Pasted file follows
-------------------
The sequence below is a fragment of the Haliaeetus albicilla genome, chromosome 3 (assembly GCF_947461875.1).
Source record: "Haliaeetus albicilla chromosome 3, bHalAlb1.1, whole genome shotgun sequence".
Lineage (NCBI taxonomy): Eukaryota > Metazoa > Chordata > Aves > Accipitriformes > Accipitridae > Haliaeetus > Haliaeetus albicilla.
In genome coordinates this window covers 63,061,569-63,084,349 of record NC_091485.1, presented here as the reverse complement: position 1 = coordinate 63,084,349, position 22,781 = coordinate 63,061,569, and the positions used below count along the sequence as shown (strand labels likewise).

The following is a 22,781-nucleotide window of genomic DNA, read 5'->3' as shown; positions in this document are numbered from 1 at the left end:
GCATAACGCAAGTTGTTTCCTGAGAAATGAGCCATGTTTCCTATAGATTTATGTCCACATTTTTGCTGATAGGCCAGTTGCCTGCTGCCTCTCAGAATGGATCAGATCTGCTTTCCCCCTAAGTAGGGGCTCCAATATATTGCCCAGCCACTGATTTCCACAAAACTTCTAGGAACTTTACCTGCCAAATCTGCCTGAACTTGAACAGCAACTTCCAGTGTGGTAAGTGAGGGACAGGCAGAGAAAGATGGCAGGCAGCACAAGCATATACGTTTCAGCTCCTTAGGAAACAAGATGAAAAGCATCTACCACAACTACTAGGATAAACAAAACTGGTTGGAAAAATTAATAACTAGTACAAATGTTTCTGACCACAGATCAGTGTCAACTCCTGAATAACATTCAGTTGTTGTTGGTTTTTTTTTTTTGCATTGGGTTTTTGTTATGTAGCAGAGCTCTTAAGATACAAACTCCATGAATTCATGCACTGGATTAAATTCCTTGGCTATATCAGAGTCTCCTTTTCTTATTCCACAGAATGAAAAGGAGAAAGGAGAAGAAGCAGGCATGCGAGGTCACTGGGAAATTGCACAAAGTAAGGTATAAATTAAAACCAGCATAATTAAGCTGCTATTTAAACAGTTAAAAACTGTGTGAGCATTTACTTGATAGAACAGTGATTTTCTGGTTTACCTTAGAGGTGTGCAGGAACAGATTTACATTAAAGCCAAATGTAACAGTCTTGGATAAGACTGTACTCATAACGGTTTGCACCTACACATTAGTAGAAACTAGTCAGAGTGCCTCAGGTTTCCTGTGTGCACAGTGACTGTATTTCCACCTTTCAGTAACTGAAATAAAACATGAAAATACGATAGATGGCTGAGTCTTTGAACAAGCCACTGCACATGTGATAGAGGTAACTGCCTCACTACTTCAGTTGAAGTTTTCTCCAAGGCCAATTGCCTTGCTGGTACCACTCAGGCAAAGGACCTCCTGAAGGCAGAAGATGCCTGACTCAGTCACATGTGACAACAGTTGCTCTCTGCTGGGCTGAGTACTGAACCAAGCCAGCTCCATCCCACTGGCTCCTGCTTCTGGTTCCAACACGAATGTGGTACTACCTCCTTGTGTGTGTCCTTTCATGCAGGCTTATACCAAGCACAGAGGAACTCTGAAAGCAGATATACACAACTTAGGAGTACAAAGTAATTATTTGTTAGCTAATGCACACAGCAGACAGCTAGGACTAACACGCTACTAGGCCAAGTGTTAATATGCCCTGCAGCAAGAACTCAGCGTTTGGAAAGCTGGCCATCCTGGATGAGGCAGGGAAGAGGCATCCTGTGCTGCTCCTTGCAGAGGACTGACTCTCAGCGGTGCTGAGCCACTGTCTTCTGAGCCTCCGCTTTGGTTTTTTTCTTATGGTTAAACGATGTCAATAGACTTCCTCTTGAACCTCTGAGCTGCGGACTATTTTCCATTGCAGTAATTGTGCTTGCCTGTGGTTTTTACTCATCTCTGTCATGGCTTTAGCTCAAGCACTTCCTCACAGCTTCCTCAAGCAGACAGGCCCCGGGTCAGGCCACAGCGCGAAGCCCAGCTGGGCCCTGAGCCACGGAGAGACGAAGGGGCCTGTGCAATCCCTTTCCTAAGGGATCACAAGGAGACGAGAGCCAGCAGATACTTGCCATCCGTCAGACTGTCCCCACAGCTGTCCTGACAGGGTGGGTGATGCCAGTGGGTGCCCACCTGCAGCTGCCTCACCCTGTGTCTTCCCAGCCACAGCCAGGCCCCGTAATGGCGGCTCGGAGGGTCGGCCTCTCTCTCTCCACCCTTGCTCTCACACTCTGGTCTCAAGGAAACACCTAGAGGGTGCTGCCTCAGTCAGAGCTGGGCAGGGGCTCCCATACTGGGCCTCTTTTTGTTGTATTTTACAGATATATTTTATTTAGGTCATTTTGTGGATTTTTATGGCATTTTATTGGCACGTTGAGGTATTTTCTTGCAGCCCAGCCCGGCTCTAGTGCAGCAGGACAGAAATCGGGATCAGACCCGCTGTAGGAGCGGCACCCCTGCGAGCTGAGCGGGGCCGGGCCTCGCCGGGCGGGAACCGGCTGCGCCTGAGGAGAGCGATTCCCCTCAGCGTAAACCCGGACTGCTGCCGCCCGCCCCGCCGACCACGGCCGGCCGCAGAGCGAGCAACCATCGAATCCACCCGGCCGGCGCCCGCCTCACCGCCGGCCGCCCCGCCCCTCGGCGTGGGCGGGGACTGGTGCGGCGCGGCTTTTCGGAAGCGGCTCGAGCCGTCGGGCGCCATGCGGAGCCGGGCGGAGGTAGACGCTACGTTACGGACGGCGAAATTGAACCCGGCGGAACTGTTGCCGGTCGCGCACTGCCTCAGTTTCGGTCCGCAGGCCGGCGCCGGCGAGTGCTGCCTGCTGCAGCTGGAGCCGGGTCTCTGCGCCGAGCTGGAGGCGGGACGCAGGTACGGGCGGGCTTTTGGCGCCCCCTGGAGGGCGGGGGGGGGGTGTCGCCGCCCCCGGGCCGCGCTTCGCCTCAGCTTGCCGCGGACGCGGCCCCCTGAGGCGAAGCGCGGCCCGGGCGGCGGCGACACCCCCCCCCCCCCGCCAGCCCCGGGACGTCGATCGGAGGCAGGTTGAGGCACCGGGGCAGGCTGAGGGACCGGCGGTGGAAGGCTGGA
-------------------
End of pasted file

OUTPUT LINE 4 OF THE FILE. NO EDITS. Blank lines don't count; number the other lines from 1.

In genome coordinates this window covers 63,061,569-63,084,349 of record NC_091485.1, presented here as the reverse complement: position 1 = coordinate 63,084,349, position 22,781 = coordinate 63,061,569, and the positions used below count along the sequence as shown (strand labels likewise).